Make India Asbestos Free

Make India Asbestos Free
For Asbestos Free India

Journal of Ban Asbestos Network of India (BANI) that works for Asbestos Free India inspired by trade union leader Purnendu Majumadar. Occupational Health India and ToxicsWatch Alliance are its members that includes doctors, researchers and activists. BANI demands criminal liability for companies and medico-legal remedy for victims. It works with trade unions, human rights, environmental, consumer and public health groups. For Details: 1715krishna@gmail.com

Monday, November 3, 2008

Our asbestos gambit: The Star, Canada

EDITORIAL

The Canadian government got what it wanted: We can continue to sell a known carcinogen to developing countries without even a warning label. Ottawa's position may protect jobs in Quebec, where chrysotile asbestos is still mined, but it's a source of shame for the nation.

Last week, Canada – by shrewdly keeping a low profile and letting countries that import our chrysotile asbestos do the talking – managed to keep the mineral off a United Nations watch list of dangerous materials. Inclusion on the list doesn't ban it, but it red-flags the dangers and requires governments to consent to import it.

The dangers appear undeniable – here at home, at least. Ottawa is spending millions to remove asbestos from Parliament Hill. That hypocritical message is simple: dangerous for us; safe for them.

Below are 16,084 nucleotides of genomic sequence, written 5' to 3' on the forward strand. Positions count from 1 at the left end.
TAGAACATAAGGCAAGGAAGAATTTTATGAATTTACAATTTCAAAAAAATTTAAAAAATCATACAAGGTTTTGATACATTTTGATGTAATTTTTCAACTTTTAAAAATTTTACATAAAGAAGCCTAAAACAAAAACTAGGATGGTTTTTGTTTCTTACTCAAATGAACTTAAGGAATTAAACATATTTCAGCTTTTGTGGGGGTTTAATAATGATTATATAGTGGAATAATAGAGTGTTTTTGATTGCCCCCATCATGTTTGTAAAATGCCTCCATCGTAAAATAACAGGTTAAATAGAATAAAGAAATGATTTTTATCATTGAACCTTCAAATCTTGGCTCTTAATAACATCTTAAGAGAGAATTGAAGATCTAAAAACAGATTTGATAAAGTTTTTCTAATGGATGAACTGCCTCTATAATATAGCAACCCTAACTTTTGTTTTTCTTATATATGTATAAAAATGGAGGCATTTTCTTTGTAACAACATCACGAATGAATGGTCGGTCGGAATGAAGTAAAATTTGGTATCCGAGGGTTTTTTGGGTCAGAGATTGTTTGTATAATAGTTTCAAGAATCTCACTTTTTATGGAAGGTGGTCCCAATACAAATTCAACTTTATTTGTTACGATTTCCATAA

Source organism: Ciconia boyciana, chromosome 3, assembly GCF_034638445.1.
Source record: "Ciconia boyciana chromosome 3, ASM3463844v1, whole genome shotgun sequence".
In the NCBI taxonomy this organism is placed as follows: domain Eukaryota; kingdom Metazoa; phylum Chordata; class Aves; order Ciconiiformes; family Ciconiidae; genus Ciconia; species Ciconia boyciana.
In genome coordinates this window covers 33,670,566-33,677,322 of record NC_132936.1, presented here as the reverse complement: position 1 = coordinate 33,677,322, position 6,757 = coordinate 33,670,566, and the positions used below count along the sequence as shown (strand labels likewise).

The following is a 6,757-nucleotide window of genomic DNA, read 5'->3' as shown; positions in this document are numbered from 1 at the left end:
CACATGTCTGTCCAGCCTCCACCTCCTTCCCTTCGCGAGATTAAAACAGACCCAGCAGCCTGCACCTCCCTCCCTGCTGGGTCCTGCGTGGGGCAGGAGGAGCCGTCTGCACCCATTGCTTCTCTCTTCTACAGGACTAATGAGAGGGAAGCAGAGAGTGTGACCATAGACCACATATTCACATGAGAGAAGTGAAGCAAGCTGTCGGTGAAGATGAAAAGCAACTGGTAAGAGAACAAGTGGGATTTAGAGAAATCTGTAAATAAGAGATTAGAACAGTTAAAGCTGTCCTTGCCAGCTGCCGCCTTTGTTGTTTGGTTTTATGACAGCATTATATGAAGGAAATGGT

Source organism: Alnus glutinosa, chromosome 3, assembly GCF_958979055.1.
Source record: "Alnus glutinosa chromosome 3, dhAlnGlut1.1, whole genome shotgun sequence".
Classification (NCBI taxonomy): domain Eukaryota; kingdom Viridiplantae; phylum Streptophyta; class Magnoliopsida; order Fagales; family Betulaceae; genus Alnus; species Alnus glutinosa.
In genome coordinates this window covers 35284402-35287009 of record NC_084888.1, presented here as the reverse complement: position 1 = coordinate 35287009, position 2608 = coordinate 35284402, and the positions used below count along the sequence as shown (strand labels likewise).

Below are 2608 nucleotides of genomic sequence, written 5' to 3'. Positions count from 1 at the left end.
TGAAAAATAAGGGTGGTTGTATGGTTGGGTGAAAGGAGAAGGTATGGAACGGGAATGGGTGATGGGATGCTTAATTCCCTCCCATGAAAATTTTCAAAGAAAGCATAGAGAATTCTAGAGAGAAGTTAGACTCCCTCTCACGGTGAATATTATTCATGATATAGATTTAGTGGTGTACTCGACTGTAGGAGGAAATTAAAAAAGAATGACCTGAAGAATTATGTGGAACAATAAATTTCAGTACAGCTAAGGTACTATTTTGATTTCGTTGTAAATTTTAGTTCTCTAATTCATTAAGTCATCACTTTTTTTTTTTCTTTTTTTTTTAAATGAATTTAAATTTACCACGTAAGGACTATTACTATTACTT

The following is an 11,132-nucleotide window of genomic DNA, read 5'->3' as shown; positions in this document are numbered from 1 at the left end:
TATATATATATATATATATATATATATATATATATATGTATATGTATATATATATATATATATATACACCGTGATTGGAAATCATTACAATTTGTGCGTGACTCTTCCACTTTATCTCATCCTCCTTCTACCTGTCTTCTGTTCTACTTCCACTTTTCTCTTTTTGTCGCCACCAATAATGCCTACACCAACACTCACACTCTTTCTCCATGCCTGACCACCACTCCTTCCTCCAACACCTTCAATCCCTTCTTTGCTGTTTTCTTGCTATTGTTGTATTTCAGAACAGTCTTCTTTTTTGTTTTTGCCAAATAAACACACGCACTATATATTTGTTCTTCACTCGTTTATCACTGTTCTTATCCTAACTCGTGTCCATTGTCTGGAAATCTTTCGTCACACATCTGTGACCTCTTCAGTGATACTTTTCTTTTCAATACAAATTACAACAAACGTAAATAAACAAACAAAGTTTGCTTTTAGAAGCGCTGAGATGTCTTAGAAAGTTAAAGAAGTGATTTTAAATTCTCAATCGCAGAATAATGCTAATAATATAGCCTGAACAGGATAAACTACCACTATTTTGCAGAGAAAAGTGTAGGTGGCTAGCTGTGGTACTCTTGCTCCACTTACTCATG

India and other nations are happy to buy what we're selling because mixing it with cement increases the durability of water pipes and roofing shingles – and is cheaper than other options. The industry contends chrysotile is less deadly than other forms of asbestos if handled safely. Given that workers in these parts of the world often wear little more than shorts and flip flops, that's a pointless distinction.

As more nations get the economic wherewithal to put health ahead of cheap products, the asbestos trade will meet its deserved end. Says New Democrat MP Pat Martin, who once worked in an asbestos mine: "It's a dying industry in more ways than one." But Prime Minister Stephen Harper has missed an opportunity to do what's right and help Canada regain some of the international respect we've lost.

3 November, 2008

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